I first made something akin to these during my surgery rotation, when I'd eat at 4:30 in the morning and never quite knew when (and if!) I'd have an actual meal break until I got home 15 hours later. A sandwich bag with one or two fits perfectly in the back pocket of a pair of scrubs. At least three cups of sticky dates are necessary to bind the other ingredients, but other than that, go wild with whatever dried fruit you like. They require a little muscle to put together. It's a good thing one batch makes enough bars to last... well, not that long if you're me, but theoretically quite some time!

Quinoa date bars
1/3 cup quinoa (I prefer red, but go wild)
5 cups dried fruit, at least 3 cups of which must be dates
1 cup chopped dark chocolate or cocoa nibs or carob
2 cups raw almonds
3 tablespoons nut butter
pinch salt
1/4 tsp cinnamon (optional)

Rinse the quinoa until the raw grains do not taste bitter at all. Bring to a simmer with 2/3 cup water, then cover and cook on low heat until all the water has been absorbed. Allow to cool. Meanwhile, line a 9 in x 13 in baking pan with parchment paper or waxed paper.

Put the salt, cinnamon, quinoa, almonds, and chocolate into a food processor. Process until the desired texture is reached; you can go until the almonds are ground into quinoa-like texture, or leave a few larger nut pieces for crunch. Empty the food processor into a large bowl. If your processor can handle it, grind the dates and other dried fruit (reserving some chopped dried fruit to add later, again for texture, if you desire) and nut butter until a paste is formed. Mix with the almond mixture and grind in the food processor until homogenous, stirring in any reserved pieces at the end. If your food processor cannot handle it, oil a knife blade and your hands and chop the dates as finely as you can. Using a big wooden spoon, paddle, or mortar, pound the dates and dried fruit with the nut butter and almond mixture in a large bowl until everything clumps together in sort of a chunky paste. Put the mixture into the lined pan and spread evenly. Cover with parchment or plastic wrap and pile heavy books on top (or other pans full of heavy books!) to compress the bars. Allow to compress for at least 1.5 hours. Refrigerate for at least 2 hours, then slice. Store in an airtight container in the fridge for best shelf life, but they can sit at room temperature throughout the day (or body temperature in the back pocket of your scrubs).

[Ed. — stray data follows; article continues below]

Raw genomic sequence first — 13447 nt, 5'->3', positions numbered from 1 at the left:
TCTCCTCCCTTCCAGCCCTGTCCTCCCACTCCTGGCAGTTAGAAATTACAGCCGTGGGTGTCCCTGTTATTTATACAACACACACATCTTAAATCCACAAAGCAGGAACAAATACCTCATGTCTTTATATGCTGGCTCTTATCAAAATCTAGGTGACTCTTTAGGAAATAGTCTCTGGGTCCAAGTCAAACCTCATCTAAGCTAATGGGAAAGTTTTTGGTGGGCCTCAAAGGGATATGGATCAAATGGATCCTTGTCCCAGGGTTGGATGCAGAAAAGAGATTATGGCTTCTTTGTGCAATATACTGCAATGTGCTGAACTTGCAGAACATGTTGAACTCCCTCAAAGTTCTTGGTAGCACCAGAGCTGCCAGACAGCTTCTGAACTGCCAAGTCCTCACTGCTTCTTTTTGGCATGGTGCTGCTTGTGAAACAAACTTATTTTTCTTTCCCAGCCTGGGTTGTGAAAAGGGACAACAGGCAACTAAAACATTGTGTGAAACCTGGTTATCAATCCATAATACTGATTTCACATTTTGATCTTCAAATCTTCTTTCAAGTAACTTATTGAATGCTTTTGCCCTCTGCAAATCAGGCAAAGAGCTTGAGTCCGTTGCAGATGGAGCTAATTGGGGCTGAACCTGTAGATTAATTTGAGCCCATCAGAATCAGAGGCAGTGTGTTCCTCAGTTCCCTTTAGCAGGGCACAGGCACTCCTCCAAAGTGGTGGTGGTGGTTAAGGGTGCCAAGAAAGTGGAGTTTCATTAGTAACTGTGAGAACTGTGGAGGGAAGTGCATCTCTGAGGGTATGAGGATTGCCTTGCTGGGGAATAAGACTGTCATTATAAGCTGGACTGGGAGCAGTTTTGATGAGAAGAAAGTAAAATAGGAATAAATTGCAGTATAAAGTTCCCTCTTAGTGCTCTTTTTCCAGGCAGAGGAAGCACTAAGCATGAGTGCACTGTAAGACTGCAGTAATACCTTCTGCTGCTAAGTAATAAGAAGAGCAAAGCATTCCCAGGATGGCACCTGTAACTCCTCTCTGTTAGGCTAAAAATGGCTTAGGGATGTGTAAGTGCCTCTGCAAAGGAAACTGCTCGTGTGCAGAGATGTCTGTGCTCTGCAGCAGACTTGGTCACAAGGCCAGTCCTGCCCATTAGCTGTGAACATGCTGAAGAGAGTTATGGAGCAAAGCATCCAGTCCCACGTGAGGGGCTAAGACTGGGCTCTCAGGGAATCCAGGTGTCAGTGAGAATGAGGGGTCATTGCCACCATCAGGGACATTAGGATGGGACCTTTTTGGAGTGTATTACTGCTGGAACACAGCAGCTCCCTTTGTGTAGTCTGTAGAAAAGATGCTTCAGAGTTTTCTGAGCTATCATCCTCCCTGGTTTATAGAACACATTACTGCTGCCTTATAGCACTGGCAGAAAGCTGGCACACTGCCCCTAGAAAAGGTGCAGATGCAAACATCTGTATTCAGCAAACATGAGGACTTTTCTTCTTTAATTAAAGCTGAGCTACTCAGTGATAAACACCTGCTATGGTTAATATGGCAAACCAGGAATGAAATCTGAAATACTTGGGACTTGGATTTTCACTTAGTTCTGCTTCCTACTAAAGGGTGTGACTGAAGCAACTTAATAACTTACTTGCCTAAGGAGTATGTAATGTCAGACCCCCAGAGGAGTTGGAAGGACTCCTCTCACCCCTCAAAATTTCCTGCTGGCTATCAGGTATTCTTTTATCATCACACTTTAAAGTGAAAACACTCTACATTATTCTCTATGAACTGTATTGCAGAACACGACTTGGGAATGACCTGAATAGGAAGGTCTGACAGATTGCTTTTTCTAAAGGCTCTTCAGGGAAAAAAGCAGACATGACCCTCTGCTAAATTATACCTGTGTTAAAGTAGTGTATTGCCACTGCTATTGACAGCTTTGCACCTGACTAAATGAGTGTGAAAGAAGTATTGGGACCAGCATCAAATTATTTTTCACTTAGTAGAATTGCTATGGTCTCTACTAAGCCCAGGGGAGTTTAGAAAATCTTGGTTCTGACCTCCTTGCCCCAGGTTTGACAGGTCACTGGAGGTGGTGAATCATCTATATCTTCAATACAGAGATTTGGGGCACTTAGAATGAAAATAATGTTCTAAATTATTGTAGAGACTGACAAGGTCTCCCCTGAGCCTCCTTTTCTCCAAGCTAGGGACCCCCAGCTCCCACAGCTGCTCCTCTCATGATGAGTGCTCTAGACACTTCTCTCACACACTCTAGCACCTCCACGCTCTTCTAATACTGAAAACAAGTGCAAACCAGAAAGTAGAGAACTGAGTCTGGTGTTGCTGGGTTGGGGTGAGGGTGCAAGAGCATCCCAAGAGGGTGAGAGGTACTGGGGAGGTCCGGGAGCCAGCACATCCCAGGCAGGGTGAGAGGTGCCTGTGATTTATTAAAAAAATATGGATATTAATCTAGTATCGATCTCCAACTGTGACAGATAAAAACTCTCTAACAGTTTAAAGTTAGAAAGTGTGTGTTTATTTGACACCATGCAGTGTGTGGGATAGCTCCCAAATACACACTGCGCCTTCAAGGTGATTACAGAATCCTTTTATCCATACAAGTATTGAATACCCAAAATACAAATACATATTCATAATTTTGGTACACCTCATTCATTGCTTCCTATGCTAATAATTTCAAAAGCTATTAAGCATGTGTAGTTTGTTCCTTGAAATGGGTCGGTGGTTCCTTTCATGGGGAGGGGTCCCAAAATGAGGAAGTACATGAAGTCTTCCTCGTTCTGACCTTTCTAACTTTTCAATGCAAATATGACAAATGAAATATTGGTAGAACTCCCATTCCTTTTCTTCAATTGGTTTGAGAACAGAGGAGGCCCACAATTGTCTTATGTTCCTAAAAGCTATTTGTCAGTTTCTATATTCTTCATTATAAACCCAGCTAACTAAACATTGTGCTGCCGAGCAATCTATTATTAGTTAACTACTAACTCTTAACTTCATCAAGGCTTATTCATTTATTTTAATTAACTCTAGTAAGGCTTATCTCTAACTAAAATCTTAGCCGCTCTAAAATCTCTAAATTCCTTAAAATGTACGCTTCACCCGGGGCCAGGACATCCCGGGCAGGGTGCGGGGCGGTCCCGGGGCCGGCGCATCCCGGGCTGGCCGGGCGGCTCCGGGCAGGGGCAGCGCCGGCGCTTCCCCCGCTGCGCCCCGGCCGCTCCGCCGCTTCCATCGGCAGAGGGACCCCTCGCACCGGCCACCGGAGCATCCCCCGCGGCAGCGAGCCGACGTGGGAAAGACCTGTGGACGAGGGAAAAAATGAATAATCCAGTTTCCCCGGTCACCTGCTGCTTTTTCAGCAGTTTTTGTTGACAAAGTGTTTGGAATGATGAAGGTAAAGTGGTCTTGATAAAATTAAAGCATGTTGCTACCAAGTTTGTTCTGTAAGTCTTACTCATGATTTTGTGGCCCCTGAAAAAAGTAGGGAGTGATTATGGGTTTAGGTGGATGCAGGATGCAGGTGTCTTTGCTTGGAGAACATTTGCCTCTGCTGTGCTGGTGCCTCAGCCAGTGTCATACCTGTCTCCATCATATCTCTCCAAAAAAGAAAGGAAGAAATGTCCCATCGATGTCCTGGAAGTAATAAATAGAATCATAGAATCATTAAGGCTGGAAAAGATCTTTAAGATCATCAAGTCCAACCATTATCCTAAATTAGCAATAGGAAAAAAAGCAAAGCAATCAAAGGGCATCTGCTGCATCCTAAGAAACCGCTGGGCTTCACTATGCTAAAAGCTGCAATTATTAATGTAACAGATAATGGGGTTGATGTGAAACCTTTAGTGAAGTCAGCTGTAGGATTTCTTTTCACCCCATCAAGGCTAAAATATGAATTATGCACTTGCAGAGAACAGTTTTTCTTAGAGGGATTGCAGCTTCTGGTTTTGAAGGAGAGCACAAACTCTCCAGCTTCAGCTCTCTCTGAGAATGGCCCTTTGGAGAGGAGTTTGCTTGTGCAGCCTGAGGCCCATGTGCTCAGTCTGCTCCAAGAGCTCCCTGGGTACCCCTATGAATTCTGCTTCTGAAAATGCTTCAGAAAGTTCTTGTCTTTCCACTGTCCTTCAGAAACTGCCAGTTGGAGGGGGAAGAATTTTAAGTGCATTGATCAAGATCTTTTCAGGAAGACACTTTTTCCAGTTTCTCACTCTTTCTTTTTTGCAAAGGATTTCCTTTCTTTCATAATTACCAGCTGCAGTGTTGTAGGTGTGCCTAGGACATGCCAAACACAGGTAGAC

*Until today, I could deadlift 1.6 times my body weight without being able to pull up my body weight. Pathetic, right?
**although it has been quite a long time...